In early November, the Institute of Medicine (IOM) released a report on the current status of health information technology (HIT). Although the report was developed at the request of the Office of the National Coordinator (ONC), the arm within the Department of Health and Human Services (HHS) responsible for promoting the use of HIT, not everything in the report was positive—and could leave the impression that HIT is not quite as successful as some think.
The report recommends that the ONC should work with the private and public sectors to make comparative user experiences across vendors publicly available.
Many hospitalists have developed significant expertise with HIT, played significant roles in its effective implementation and use, and are acutely aware of implementation pitfalls. This practical experience could be very helpful in working with the ONC to develop solutions. It is for this reason that hospitalists should reach out to the ONC and offer their expertise instead of waiting for the ONC to act.
The report, “Patient Safety and Health IT: Building Safer Systems for Better Care,” did praise HIT’s potential for eventual cost savings and increased patient safety but stopped short of being a ringing endorsement of the pace HM is taking toward implementation initiatives, such as meaningful use. An overall theme of the report is that greater oversight of HIT is needed to protect patients from potential medical errors associated with its use.
A few of the recommendations given by the IOM to achieve a greater level of safety range from the establishment of a mechanism for vendors and users to report health IT-related deaths, injuries, or unsafe conditions to possible FDA regulation of the systems themselves.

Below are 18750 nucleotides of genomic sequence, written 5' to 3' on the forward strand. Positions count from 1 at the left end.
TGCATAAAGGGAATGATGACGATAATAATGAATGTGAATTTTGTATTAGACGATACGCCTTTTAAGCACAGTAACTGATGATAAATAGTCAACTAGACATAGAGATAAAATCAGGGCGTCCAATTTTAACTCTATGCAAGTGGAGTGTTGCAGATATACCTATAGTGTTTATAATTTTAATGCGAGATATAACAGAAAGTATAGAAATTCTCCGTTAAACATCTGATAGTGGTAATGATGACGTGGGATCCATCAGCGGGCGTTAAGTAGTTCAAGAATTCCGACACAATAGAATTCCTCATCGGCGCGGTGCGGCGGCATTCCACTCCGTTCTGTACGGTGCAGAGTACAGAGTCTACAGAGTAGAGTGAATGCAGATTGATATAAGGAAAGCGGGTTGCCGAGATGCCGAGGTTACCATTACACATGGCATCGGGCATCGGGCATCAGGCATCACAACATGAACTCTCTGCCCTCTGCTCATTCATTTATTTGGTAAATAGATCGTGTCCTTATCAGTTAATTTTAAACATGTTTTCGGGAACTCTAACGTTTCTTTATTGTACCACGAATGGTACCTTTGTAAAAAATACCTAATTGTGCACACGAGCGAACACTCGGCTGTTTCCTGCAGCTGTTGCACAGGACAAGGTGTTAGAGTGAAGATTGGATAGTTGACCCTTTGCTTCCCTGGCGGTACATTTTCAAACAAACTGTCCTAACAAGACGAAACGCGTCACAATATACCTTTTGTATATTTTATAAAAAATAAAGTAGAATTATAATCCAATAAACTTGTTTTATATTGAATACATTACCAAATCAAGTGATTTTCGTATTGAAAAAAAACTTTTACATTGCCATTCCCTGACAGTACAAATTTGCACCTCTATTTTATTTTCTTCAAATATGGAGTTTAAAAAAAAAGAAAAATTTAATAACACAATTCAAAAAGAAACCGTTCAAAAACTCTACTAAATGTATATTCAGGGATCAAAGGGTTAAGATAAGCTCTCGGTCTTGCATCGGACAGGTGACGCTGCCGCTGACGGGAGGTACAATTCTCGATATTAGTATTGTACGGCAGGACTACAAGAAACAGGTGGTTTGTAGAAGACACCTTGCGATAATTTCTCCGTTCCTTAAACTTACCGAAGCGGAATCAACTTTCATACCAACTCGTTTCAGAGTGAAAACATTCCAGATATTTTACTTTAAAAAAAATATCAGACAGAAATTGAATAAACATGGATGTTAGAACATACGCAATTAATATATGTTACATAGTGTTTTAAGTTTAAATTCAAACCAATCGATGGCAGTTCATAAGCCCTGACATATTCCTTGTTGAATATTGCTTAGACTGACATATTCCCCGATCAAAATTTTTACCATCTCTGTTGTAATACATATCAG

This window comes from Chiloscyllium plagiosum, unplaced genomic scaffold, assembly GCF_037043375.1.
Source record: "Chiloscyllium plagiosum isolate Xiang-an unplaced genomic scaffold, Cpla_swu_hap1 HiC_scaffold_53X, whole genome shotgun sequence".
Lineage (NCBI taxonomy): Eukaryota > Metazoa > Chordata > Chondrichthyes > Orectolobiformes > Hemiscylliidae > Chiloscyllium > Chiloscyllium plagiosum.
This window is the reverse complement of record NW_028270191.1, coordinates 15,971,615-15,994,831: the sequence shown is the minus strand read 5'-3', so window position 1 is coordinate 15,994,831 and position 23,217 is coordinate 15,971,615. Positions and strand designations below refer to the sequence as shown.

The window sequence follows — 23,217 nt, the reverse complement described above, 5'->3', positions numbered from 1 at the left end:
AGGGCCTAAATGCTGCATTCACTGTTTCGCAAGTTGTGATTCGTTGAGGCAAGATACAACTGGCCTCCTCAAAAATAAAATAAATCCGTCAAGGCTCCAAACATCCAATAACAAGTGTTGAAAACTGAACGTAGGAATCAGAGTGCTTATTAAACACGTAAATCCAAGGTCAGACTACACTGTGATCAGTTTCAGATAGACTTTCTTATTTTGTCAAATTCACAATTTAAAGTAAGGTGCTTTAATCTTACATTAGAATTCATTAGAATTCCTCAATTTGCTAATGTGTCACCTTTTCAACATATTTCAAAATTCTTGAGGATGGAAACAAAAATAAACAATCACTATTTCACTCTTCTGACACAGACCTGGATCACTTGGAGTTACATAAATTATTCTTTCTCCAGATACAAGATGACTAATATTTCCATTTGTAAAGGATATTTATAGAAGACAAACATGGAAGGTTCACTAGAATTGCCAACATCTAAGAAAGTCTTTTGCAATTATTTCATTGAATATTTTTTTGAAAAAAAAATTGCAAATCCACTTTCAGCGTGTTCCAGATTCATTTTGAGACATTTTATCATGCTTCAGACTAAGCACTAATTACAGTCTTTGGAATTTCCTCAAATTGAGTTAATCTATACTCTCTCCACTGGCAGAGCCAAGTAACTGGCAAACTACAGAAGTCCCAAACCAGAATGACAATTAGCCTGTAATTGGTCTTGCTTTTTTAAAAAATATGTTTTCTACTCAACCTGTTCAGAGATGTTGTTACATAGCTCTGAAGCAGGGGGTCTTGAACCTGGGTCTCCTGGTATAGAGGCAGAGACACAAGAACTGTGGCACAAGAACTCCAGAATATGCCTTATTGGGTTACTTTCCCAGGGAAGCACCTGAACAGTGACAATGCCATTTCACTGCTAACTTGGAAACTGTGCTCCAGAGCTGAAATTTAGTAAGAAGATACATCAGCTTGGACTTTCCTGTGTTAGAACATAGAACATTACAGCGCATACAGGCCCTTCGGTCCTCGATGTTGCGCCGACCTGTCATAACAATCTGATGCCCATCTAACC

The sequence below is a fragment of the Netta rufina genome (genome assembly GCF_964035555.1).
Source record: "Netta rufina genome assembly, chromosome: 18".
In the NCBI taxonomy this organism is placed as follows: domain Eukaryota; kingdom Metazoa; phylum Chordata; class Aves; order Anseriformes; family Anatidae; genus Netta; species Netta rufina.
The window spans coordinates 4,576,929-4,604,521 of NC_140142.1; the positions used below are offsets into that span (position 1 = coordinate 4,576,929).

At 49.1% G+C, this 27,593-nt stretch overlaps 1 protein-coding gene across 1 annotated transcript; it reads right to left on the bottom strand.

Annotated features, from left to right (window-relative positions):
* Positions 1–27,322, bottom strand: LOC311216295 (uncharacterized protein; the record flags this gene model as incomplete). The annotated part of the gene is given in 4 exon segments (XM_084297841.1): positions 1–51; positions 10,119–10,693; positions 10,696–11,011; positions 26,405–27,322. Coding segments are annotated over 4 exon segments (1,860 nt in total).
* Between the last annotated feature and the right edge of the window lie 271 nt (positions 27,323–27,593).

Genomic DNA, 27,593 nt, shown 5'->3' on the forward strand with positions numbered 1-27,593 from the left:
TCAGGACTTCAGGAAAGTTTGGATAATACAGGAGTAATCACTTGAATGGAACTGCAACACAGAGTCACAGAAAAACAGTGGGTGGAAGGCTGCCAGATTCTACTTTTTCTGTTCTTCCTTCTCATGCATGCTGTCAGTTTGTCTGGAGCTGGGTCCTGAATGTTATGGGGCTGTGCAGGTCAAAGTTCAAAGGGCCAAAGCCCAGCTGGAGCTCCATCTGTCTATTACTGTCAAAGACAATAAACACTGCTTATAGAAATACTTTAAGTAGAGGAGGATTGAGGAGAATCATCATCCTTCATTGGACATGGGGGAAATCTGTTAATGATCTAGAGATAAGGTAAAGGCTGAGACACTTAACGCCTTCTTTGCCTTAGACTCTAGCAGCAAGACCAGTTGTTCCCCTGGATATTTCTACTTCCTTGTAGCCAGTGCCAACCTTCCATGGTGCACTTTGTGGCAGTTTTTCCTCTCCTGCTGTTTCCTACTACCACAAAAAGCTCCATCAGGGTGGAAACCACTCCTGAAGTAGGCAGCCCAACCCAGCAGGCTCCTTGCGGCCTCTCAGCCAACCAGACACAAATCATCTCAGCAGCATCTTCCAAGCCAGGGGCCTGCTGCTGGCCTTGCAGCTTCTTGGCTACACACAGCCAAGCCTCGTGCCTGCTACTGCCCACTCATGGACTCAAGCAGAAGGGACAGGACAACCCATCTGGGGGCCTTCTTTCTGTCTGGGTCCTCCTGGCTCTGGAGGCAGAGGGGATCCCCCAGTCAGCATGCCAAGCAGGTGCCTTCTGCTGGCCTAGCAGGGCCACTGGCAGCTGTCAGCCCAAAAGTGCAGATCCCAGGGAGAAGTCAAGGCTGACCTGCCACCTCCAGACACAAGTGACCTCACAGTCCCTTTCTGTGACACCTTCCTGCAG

Information-sharing and reporting in a nonpunitive environment, as recommended by the IOM, would go a long way when it comes to remedying or avoiding IT-related problems, and hospitalists probably have some ideas about how this could be done.
Unfortunately, IT vendor contracts often prevent the open sharing of information, so working toward doing away with such contract terms might be a worthy step before making a push toward overall FDA regulation and the unintended consequences that may come with it.
At first glance, FDA regulation seems like the easiest solution because the FDA can theoretically control every aspect of what might go wrong with HIT, but at what cost would such regulation come? FDA approval can be long, complicated and expensive. The whole process could result in cutting-edge technology becoming outdated by the time approval is granted or innovations being overlooked entirely because of a negative cost-benefit analysis. Furthermore, the expense associated with FDA approval could in turn increase the cost of already costly electronic health records (EHR).
Despite the myriad problems that can arise if implementation moves too fast, HIT holds promise and has shown success when done well.
SHM is currently working to position hospitalists as a resource for the ONC, so hospitalists with expertise in this area should not hesitate to come forward with ideas on how to make HIT work better and more safely. HIT is not going to go away, so the best option is to help make it better.